Wednesday, November 25, 2009


“The best portraits are those in which there is a slight mixture of caricature.” - Thomas B. Macaulay
Well, we only had one class this week, since the Thanksgiving holidays intrude upon art during the fall semester. So I tried packing in twice as much into one session and barely pulled it off, excepting not having enough time to get around to the Vignette critique (more on upcoming post).

As I've done now for a few years I start to introduce the final figure drawing phase of this beginning class by using caricature as a sneaky back-door approach. Drawing people (especially it seems self-portraits) can be an intimidating undertaking, and I've found that this method works really well for getting students to loosen up and not take it so seriously, maybe even have a laugh in the meantime. They've already had the sublime experience of creating a subtractive charcoal self-portrait using xeroxes of their beautiful faces smushed up against the photocopier, which proved to be amusing, if not instructive. If it's one thing my students eventually pick up in this class, it's to get over themselves and lose some hangups about looking silly, and I've never had any problem leading the charge. The same set of basic implements are used - pencil & charcoal + wad of smudging tissue & eraser.

After doing a demonstration on a "volunteer" we paired up the drawing tables and basically did an artistic version of speed-dating; switching off fresh victims until everybody accumulated a half-dozen different takes from other people. The reasoning behind this is that so often another perspective will reveal aspects of yourself that can be insightful or that we ourselves will overlook. The pacing was pretty brisk: for the first minute they did a small thumbnailed rough in graphite using 18x24"newsprint of a "serious" portrait, i.e. what the other person "really" looks like. This is the visual equivalent of essentially taking notes; observing what features are the most prominent, compiling a mental list of attributes that will be jumping-off-points-of-departure later. Each poser presented a 3/4 profile, and while making the rounds, each time I made eye contact we'd inevitably get rewarded with a great big smile, which does a lot for imparting an expressive drawing. Also they were instructed to possibly incorporate an article of clothing, manner of dress, hairstyle or other accouterments which may be used a symbolic visual metaphor.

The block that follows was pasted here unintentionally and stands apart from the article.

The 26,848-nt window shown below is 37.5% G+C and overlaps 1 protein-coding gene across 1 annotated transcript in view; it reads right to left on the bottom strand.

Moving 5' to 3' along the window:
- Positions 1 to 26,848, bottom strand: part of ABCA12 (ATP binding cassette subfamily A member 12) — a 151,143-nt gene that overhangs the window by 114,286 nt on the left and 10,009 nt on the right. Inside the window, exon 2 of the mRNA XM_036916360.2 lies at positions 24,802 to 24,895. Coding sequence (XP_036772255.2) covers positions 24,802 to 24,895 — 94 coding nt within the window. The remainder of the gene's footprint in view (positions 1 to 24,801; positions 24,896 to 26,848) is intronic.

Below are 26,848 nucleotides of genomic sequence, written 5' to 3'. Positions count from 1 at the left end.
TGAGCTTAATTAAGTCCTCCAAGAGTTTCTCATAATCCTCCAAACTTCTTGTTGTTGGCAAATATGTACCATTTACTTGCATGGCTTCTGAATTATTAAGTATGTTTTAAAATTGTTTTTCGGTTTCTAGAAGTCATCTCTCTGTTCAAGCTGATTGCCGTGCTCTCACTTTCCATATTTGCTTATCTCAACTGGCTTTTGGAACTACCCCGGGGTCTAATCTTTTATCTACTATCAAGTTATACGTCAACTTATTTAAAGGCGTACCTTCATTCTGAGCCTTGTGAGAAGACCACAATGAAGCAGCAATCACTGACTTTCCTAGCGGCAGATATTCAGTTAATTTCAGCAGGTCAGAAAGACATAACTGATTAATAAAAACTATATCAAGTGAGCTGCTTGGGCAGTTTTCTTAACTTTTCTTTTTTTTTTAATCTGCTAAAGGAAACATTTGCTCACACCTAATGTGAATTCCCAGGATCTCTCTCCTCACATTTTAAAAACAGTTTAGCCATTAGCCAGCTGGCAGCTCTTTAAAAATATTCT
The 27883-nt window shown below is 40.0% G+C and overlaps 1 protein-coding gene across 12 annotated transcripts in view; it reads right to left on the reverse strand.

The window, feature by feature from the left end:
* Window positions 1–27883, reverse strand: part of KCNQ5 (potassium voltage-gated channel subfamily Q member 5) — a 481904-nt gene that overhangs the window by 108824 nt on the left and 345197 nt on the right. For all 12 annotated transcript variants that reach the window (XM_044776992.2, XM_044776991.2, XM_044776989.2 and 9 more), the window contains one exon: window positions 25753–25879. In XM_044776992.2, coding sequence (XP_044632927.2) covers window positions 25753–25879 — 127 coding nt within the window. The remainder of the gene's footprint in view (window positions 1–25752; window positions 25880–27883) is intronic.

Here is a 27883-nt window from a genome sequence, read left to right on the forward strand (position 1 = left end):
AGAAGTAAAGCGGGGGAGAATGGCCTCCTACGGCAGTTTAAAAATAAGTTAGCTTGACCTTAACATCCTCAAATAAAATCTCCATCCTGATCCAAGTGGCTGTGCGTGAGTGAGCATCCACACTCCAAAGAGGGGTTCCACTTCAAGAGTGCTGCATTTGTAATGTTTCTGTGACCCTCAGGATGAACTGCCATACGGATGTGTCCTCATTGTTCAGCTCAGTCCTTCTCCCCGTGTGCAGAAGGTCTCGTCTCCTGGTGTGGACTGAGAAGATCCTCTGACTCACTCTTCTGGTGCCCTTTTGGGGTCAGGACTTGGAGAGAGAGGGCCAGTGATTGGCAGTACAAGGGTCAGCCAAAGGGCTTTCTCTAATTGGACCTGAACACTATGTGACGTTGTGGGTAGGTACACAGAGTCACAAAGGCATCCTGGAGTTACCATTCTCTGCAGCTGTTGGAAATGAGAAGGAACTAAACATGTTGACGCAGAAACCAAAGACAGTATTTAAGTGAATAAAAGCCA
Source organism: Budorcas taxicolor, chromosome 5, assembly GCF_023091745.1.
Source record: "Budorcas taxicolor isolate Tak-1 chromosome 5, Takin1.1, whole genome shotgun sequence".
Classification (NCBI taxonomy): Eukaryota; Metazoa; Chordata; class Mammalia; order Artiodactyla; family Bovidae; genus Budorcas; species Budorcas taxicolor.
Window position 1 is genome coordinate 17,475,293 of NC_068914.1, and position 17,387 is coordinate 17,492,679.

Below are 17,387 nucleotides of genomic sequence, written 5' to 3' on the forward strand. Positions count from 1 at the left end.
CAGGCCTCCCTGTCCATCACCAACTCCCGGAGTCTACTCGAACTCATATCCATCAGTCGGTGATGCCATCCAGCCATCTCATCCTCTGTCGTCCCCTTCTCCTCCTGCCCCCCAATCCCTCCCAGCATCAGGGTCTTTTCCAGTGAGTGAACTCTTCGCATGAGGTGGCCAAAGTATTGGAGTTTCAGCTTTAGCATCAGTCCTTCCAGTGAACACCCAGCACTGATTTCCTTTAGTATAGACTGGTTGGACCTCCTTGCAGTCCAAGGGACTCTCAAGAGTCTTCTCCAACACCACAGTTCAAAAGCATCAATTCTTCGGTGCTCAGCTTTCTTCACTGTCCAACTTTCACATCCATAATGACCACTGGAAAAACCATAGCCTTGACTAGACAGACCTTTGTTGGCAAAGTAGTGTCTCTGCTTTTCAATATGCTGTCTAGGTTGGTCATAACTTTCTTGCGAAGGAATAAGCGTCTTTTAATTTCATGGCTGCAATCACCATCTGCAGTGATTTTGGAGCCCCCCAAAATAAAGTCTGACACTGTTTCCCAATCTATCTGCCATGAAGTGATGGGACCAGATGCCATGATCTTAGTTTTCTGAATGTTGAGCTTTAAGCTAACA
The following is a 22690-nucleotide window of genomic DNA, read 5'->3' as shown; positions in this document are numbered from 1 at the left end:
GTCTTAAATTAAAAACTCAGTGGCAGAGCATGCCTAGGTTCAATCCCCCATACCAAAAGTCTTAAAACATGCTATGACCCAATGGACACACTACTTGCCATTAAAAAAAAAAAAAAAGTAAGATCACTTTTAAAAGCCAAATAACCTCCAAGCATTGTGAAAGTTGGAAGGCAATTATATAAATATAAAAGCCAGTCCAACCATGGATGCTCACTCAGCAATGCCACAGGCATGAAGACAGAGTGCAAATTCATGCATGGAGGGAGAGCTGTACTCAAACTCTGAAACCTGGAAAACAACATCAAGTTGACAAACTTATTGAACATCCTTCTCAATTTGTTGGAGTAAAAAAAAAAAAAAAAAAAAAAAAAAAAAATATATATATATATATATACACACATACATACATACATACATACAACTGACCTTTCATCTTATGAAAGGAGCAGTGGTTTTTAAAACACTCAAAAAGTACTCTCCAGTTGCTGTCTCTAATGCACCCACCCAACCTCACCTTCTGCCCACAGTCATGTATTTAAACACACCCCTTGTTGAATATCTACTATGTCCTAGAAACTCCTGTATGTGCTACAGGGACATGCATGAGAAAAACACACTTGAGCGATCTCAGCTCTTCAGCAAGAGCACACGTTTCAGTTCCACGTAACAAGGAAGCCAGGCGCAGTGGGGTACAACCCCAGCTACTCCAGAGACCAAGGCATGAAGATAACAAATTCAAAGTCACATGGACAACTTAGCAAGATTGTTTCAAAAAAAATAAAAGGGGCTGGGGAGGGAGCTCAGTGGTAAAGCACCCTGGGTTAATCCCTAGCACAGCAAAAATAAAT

When the minute's up (again - the short timespan focuses attention, bypassing the inner critic by being more instinctual and reactive) they quickly sketched out a full-sized version in graphite, this time exaggerating, warping, pushing and distorting the simple underlying shapes to ridiculous extremes. After another minute passed, it was time to pick up the charcoal, which also to some degree forces one to even more simplified forms as they refine the caricature for another two minutes.
At the end of the series everyone gathered up the portraits of themselves that had been done by the other students, spread them out around their table so as to easily refer to them for inspiration, and set about for a half hour to do one finished piece on good drawing paper. This meant folks were free to take on aspects of themselves that other people might have shied away from, as it can be problematic when tackling weird growths, incredible ears, outstanding honkers and other protuberances which make us all unique individuals. In the end, nobody knows you better than yourself, and we certainly can be our own worst enemies. That together with an artist's sense of self-criticism and intrinsic ability to objectively look in the mirror made for some very interesting caricatures.

“Caricature is rough truth.” - George Meredith

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